Donating the Gift of Life

Donating blood and tissues after cancer is gaining acceptance.

Here’s one perspective: In 2005, experts reviewed data from the Organ Procurement and Transplantation Network/United Network for Organ Sharing (the organization that manages the country’s organ transplantation system) during 2000 to 2005 and reported that out of 175 recipients of organs from patients with a history of grade 4 gliomas, only one donor transmitted a malignancy to three recipients, a 1.7 percent incidence of transmission. During the same time, almost 40,000 people died waiting for a new organ. One of the most recent studies to examine the risk of cancer transmission from organ donation was published in the American Journal of Transplantation in 2011. Experts found great variability in the risk. Some tumors, such as single, small thyroid tumors or kidney tumors that were small and could be surgically removed, were classified as minimal or low risk. But others, such as lung cancer or any kind of metastatic cancer were deemed highly risky for transplantation.

A clearer pattern has emerged for blood donors. In 2010, researchers from Australia reviewed available data about whether cancer had been transmitted through a transfusion. The reason for the study, they said, was because many parts of the world permanently exclude anyone with a history of cancer, regardless of severity or years they’ve been cancer-free, from donating blood. “Yet after nearly a century of blood banking, there have still been no convincing reports of a malignancy transmitted from donor to recipient via blood transfusion,” they wrote in Transfusion Medicine Reviews.

[Read how Judy Ochs is finding ways to donate for cancer research]

“When you think about it, it makes sense,” says Lillie Shockney, a registered nurse and administrative director of the Johns Hopkins Avon Foundation Breast Center in Baltimore. Blood recipients are more likely to have immune systems that could fight any stray cancer cells. “Let’s say a blood donation did have circulating cancer cells in it. They would be considered foreign to the recipient. The T cells in the recipient should find them and kill them.”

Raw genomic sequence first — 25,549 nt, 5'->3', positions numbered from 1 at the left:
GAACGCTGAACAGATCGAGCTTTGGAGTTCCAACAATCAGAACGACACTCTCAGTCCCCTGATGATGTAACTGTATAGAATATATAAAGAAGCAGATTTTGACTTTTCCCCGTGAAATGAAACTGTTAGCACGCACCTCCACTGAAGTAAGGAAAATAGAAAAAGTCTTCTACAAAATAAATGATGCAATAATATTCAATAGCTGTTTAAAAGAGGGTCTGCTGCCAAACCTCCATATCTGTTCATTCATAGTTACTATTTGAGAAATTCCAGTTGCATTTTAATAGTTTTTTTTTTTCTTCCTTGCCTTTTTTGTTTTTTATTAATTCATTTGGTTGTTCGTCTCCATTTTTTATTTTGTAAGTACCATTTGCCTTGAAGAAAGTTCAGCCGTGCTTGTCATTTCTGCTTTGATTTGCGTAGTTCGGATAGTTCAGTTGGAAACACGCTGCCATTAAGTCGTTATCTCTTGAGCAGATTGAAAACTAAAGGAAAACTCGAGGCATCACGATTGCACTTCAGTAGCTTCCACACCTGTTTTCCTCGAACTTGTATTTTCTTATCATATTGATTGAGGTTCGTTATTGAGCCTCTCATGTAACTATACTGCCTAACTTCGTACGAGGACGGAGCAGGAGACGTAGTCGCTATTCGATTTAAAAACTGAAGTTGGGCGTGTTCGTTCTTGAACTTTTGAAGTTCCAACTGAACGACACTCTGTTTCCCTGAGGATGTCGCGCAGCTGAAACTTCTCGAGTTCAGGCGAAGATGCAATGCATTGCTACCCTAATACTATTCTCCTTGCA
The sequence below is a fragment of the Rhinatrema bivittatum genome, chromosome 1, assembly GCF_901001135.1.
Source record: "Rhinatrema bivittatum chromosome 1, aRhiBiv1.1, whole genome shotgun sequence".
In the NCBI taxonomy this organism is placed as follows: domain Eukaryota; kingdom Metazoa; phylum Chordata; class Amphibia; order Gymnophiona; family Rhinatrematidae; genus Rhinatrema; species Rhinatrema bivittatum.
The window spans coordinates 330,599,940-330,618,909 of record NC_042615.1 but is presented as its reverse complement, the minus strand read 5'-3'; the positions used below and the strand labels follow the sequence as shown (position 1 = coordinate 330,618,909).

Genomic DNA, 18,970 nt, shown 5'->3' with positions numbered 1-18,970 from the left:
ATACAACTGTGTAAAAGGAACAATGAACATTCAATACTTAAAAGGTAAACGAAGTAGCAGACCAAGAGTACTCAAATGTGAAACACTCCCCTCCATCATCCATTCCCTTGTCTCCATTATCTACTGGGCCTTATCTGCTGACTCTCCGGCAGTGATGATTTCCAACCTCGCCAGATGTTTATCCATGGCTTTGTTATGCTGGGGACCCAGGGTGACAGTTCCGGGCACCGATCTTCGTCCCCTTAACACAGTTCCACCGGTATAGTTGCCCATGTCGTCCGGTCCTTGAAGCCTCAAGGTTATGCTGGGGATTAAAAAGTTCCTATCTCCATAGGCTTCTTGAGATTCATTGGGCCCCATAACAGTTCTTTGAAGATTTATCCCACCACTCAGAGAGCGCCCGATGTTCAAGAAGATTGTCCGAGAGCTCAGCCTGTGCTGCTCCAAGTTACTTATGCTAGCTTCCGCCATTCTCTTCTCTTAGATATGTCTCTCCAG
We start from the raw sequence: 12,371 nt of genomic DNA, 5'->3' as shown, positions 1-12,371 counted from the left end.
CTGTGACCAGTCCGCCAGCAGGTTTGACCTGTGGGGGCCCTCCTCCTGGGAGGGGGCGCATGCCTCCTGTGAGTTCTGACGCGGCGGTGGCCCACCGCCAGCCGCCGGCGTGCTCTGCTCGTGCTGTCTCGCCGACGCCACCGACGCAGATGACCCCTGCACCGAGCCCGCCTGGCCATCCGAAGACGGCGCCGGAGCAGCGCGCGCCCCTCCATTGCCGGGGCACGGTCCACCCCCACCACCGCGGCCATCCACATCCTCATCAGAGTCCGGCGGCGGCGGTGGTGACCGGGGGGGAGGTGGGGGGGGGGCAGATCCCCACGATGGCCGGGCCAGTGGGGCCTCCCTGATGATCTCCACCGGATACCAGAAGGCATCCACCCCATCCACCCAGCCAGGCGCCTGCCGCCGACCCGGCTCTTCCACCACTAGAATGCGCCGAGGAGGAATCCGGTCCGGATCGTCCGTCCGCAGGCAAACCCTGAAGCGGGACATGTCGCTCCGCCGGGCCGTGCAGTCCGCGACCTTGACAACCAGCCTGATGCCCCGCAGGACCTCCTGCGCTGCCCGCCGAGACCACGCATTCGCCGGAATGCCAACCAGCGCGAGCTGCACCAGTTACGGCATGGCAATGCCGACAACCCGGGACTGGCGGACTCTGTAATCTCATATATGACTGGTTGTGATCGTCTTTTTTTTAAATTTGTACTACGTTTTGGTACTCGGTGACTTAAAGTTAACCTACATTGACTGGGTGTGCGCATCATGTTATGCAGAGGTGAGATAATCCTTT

Shockney’s institution participated in the Rapid Tissue Harvest Program, a three-year study in which 20 women with metastatic breast cancer agreed to have all their organs—cancerous and noncancerous—harvested shortly after death so scientists could examine them in an attempt to understand how their cancer grew and spread. “If breast cancer never left the breast, no one would ever die of this disease,” she says.

Knowledge from that study and others may one day clear more cancer survivors for blood and tissue donation. Meanwhile, says Kevin Lewis, “don’t let cancer stop your ability to help other people. Obviously some cancers will defer you, but they are doing more and more research. I was told at first I would be deferred indefinitely. Don’t give up on it.”

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